Getting schooled in post-racial America

Rachel Swan, SF Public Press — Aug 10 2010 - 2:47pm

Any artist who promises to end racism in about an hour will earn his fair share of cynics. Comedian W. Kamau Bell was well aware of that when he launched his solo comedy show, “The W. Kamau Bell Curve,” in fall 2007.

Athletes vie with birds in Golden Gate Park’s environmental turf war

Dan Hirsch, SF Public Press — Aug 9 2010 - 11:05am

A swath of ground at the western end of Golden Gate Park has stirred debate among soccer players, neighborhood residents, astronomers and environmentalists. The disputed turf is the Beach Chalet Soccer Fields. A plan to replace the grass surface with artificial turf has been put on hold by the Recreation and Park Commission which has ordered an environmental impact report on the project.

At Amybelle’s wash & dry, clean your clothes and work history

Saul Sugarman, SF Public Press — Aug 2 2010 - 9:32am
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Historically, many laundromats have provided cover for seedier operations such as money laundering, gang violence, or more recently in Oakland, marijuana peddling. But a family-run shop in the Richmond District is trying a far different experiment: free Wi-Fi and career counseling.

Of course banks resist reform, MIT professor says

Shawn Gaynor, SF Public Press — Jul 20 2010 - 5:31pm

As the financial crisis drags on, Congress and the Obama administration are taking up regulatory reform of the banks at the center of the crisis. The San Francisco Public Press spoke with Simon Johnson, MIT professor of economics and former chief economist of the International Monetary Fund. Johnson, author of "13 Bankers: The Wall Street Takeover and the Next Financial Meltdown," shared his views May 13 before the World Affairs Council.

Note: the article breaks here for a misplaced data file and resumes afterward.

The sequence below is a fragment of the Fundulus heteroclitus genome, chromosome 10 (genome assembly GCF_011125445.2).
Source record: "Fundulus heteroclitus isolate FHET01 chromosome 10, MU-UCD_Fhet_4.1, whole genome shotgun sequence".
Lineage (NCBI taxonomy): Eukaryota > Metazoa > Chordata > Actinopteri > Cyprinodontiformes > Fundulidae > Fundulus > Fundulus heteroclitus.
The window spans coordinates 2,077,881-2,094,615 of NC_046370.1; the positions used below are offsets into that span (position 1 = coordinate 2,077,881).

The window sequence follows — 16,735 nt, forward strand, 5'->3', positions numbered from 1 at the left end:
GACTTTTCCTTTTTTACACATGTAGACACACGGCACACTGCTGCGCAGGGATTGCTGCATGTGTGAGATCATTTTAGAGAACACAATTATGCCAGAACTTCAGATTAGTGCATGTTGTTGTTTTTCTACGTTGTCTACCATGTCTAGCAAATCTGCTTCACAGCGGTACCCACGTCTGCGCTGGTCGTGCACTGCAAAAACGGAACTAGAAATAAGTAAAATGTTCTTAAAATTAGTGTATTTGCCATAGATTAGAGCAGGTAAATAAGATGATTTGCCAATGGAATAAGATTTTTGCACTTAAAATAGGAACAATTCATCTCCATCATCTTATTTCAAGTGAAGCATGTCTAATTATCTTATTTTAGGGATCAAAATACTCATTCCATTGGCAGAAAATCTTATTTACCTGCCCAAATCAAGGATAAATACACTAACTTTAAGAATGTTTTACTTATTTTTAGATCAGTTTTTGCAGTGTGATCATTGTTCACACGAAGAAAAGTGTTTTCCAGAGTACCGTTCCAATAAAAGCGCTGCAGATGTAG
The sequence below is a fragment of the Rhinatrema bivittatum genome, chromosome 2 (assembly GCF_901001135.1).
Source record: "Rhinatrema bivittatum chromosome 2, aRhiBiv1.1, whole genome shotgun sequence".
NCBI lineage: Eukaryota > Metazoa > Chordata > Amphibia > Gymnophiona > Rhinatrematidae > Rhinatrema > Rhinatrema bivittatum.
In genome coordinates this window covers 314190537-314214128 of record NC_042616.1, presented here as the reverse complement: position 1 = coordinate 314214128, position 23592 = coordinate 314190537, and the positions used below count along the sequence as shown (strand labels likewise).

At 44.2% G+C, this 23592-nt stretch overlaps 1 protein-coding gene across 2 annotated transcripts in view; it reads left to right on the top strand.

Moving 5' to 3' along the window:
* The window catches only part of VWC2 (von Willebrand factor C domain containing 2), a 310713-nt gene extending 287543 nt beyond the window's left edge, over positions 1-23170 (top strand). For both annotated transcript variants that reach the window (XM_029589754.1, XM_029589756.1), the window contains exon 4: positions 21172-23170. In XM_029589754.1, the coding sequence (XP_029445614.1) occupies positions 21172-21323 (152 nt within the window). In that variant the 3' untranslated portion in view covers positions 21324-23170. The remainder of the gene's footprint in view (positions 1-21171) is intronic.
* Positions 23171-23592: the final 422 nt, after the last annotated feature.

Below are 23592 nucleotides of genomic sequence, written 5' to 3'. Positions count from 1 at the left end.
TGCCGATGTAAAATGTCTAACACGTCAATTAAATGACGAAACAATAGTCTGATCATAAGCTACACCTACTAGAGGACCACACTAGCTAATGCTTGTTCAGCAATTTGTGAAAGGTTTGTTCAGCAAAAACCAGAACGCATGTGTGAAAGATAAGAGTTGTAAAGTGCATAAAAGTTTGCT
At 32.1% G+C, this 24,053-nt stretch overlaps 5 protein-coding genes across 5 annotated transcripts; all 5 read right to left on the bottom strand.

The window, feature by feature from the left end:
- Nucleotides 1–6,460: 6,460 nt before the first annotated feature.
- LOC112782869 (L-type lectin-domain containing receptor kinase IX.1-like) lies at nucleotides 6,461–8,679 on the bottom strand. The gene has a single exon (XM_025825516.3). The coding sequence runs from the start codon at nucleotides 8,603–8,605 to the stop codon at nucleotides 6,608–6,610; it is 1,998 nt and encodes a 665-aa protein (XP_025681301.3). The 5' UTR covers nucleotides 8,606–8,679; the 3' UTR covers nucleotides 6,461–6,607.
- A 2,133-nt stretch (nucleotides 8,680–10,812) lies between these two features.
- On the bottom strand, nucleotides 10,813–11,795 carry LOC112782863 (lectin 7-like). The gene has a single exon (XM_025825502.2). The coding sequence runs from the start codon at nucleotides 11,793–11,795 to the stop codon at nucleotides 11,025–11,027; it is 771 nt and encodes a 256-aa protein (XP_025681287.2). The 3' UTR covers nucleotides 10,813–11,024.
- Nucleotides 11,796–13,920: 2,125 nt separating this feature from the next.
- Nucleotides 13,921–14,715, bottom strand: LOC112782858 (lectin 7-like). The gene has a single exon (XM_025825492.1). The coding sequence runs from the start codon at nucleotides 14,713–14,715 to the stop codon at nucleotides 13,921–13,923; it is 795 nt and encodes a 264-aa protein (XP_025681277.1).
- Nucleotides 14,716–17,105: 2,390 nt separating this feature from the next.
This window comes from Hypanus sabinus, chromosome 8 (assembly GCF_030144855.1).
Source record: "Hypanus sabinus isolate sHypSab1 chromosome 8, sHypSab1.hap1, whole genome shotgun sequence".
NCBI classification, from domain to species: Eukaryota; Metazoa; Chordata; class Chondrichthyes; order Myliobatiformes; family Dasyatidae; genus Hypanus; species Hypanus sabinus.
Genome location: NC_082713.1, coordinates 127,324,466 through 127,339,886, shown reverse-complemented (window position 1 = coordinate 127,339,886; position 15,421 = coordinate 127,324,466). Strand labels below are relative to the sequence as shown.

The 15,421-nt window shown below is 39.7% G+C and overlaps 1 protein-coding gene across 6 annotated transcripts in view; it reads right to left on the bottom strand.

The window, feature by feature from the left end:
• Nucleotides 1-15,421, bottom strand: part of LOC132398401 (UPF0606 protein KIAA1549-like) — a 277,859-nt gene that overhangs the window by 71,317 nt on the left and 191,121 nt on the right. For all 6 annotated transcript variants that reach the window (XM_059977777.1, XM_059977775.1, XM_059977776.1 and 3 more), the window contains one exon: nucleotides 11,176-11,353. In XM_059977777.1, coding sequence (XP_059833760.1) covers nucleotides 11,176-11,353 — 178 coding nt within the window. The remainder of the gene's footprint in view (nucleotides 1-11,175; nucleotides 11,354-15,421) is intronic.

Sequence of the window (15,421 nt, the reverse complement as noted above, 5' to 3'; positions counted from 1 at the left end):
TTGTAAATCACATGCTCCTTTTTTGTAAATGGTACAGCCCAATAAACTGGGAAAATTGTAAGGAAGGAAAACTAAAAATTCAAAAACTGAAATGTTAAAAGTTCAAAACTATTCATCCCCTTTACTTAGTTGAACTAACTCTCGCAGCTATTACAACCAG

Muni drivers try to shift the bulls-eye

Anna Rendall, SF Public Press — Jul 19 2010 - 2:20pm

Hands clasped and brows furrowed, Gabriel Desalla sat quietly for the first half of the Bay Area Transportation Advisory Committee meeting. He is one of 2,172 union workers in the transit agency who are under increasing pressure to make concessions that would restore recently cut Muni services. In a small conference room in Bayview-Hunters Point San Francisco, Desalla waits for committee president, Emanuel Andreas, to open the floor for discussion. The topic, as usual, is the ongoing battle over salaries, health benefits and work rules. The SFMTA says that reforms are needed to improve financial efficiency but many Muni drivers are resistant to the changes proposed. The concessions the city has sought include changes to healthcare benefits for dependents and allowing part-time drivers.

Stranded: One man’s fight to re-establish safe haven for Haitian street kids

J. Malcolm Garcia, SF Public Press — Jul 15 2010 - 2:01pm

PORT AU PRINCE, Haiti — I first met Michael Brewer in 2005 when I was in Port au Prince reporting on Citie Soleil, a notoriously violent ghetto at the time. Michael, a Texas native and a registered nurse turned child advocate, ran a nonprofit organization called Haitian Street Kids Inc. and spent a lot of time in Citie Soleil helping homeless children.